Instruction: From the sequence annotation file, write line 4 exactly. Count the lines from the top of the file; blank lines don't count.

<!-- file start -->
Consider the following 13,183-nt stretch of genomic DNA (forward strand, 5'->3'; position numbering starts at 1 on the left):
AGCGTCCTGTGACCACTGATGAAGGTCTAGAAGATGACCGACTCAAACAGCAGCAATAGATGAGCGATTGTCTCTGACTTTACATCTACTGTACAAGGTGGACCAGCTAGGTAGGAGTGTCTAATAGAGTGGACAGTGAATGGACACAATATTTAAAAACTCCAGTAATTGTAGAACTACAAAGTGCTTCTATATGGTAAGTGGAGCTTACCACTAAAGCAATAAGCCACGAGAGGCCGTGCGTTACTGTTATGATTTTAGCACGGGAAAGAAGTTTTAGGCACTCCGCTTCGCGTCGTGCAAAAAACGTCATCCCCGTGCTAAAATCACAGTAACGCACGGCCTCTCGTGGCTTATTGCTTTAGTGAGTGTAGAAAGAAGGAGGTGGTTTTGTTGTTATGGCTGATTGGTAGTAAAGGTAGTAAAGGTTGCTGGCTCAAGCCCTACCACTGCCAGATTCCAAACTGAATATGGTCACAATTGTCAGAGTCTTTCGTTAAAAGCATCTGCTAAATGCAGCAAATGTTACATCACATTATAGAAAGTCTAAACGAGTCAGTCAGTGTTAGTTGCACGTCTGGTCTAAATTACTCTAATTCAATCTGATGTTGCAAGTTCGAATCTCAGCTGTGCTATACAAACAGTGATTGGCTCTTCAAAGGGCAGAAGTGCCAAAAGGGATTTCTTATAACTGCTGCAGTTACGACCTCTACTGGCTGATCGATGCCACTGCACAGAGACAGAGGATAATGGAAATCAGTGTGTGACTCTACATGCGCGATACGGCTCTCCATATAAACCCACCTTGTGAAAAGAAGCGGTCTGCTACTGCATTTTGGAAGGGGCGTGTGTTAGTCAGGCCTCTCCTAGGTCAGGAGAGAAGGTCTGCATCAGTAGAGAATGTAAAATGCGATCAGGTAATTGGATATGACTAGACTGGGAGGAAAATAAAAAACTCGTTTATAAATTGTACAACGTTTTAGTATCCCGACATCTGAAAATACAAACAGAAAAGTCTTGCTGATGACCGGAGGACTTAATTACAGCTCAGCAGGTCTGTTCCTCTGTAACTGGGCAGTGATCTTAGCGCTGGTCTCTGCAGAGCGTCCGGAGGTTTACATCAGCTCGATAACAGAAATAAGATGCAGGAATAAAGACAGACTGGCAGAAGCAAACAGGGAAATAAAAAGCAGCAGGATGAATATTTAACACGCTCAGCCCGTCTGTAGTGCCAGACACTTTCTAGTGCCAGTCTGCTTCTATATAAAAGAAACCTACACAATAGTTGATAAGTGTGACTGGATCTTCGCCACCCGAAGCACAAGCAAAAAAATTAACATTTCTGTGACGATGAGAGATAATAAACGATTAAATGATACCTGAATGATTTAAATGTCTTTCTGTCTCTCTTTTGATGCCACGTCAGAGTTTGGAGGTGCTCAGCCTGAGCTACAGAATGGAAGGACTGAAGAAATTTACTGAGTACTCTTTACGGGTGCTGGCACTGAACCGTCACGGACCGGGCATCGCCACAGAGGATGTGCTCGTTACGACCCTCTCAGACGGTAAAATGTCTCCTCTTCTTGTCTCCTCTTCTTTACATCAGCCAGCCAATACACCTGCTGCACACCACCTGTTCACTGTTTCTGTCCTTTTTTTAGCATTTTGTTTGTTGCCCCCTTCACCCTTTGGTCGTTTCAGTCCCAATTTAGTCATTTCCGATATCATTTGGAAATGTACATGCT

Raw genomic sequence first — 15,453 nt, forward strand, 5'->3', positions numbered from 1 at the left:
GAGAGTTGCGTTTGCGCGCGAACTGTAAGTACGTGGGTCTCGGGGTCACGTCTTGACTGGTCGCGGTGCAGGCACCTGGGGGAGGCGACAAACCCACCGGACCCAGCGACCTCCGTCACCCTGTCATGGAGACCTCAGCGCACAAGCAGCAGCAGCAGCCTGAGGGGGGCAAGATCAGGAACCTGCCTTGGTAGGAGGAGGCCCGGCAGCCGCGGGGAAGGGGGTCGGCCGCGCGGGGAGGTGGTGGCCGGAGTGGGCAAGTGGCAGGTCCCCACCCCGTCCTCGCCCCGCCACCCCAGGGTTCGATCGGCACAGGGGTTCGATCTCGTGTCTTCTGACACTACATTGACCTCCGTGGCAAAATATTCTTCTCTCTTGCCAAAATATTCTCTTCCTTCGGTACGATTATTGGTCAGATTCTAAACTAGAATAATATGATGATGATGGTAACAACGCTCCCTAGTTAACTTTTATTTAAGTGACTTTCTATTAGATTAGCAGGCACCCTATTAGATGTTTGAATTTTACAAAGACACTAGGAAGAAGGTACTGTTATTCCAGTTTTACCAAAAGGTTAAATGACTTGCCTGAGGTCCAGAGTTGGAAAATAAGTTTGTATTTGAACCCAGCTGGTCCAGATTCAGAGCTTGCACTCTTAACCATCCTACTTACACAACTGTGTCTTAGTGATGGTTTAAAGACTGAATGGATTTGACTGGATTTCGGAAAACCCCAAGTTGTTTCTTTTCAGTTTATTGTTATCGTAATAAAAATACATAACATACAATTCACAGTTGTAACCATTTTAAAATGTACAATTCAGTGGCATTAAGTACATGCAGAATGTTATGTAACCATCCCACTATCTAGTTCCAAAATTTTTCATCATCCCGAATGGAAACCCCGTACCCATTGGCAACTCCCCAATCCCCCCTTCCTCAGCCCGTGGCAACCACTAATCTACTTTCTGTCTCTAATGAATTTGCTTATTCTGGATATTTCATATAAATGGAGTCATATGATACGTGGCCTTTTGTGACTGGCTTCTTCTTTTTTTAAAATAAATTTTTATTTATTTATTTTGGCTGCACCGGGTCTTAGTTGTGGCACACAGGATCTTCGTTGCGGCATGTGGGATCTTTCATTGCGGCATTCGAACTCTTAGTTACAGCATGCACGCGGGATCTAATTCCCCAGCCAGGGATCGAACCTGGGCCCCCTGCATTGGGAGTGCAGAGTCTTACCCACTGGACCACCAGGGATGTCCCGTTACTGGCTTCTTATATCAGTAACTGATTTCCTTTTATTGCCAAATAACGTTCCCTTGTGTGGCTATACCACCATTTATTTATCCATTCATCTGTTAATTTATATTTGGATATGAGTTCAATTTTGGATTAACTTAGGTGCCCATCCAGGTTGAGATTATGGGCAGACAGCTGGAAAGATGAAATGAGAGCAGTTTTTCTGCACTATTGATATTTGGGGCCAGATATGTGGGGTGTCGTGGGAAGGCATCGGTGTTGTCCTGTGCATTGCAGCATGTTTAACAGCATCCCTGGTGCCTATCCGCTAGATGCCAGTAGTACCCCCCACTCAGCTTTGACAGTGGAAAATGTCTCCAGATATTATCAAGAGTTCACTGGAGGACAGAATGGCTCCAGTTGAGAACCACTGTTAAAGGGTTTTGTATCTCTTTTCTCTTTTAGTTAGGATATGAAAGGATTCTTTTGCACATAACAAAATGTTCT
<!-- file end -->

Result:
GAGAGTTGCGTTTGCGCGCGAACTGTAAGTACGTGGGTCTCGGGGTCACGTCTTGACTGGTCGCGGTGCAGGCACCTGGGGGAGGCGACAAACCCACCGGACCCAGCGACCTCCGTCACCCTGTCATGGAGACCTCAGCGCACAAGCAGCAGCAGCAGCCTGAGGGGGGCAAGATCAGGAACCTGCCTTGGTAGGAGGAGGCCCGGCAGCCGCGGGGAAGGGGGTCGGCCGCGCGGGGAGGTGGTGGCCGGAGTGGGCAAGTGGCAGGTCCCCACCCCGTCCTCGCCCCGCCACCCCAGGGTTCGATCGGCACAGGGGTTCGATCTCGTGTCTTCTGACACTACATTGACCTCCGTGGCAAAATATTCTTCTCTCTTGCCAAAATATTCTCTTCCTTCGGTACGATTATTGGTCAGATTCTAAACTAGAATAATATGATGATGATGGTAACAACGCTCCCTAGTTAACTTTTATTTAAGTGACTTTCTATTAGATTAGCAGGCACCCTATTAGATGTTTGAATTTTACAAAGACACTAGGAAGAAGGTACTGTTATTCCAGTTTTACCAAAAGGTTAAATGACTTGCCTGAGGTCCAGAGTTGGAAAATAAGTTTGTATTTGAACCCAGCTGGTCCAGATTCAGAGCTTGCACTCTTAACCATCCTACTTACACAACTGTGTCTTAGTGATGGTTTAAAGACTGAATGGATTTGACTGGATTTCGGAAAACCCCAAGTTGTTTCTTTTCAGTTTATTGTTATCGTAATAAAAATACATAACATACAATTCACAGTTGTAACCATTTTAAAATGTACAATTCAGTGGCATTAAGTACATGCAGAATGTTATGTAACCATCCCACTATCTAGTTCCAAAATTTTTCATCATCCCGAATGGAAACCCCGTACCCATTGGCAACTCCCCAATCCCCCCTTCCTCAGCCCGTGGCAACCACTAATCTACTTTCTGTCTCTAATGAATTTGCTTATTCTGGATATTTCATATAAATGGAGTCATATGATACGTGGCCTTTTGTGACTGGCTTCTTCTTTTTTTAAAATAAATTTTTATTTATTTATTTTGGCTGCACCGGGTCTTAGTTGTGGCACACAGGATCTTCGTTGCGGCATGTGGGATCTTTCATTGCGGCATTCGAACTCTTAGTTACAGCATGCACGCGGGATCTAATTCCCCAGCCAGGGATCGAACCTGGGCCCCCTGCATTGGGAGTGCAGAGTCTTACCCACTGGACCACCAGGGATGTCCCGTTACTGGCTTCTTATATCAGTAACTGATTTCCTTTTATTGCCAAATAACGTTCCCTTGTGTGGCTATACCACCATTTATTTATCCATTCATCTGTTAATTTATATTTGGATATGAGTTCAATTTTGGATTAACTTAGGTGCCCATCCAGGTTGAGATTATGGGCAGACAGCTGGAAAGATGAAATGAGAGCAGTTTTTCTGCACTATTGATATTTGGGGCCAGATATGTGGGGTGTCGTGGGAAGGCATCGGTGTTGTCCTGTGCATTGCAGCATGTTTAACAGCATCCCTGGTGCCTATCCGCTAGATGCCAGTAGTACCCCCCACTCAGCTTTGACAGTGGAAAATGTCTCCAGATATTATCAAGAGTTCACTGGAGGACAGAATGGCTCCAGTTGAGAACCACTGTTAAAGGGTTTTGTATCTCTTTTCTCTTTTAGTTAGGATATGAAAGGATTCTTTTGCACATAACAAAATGTTCT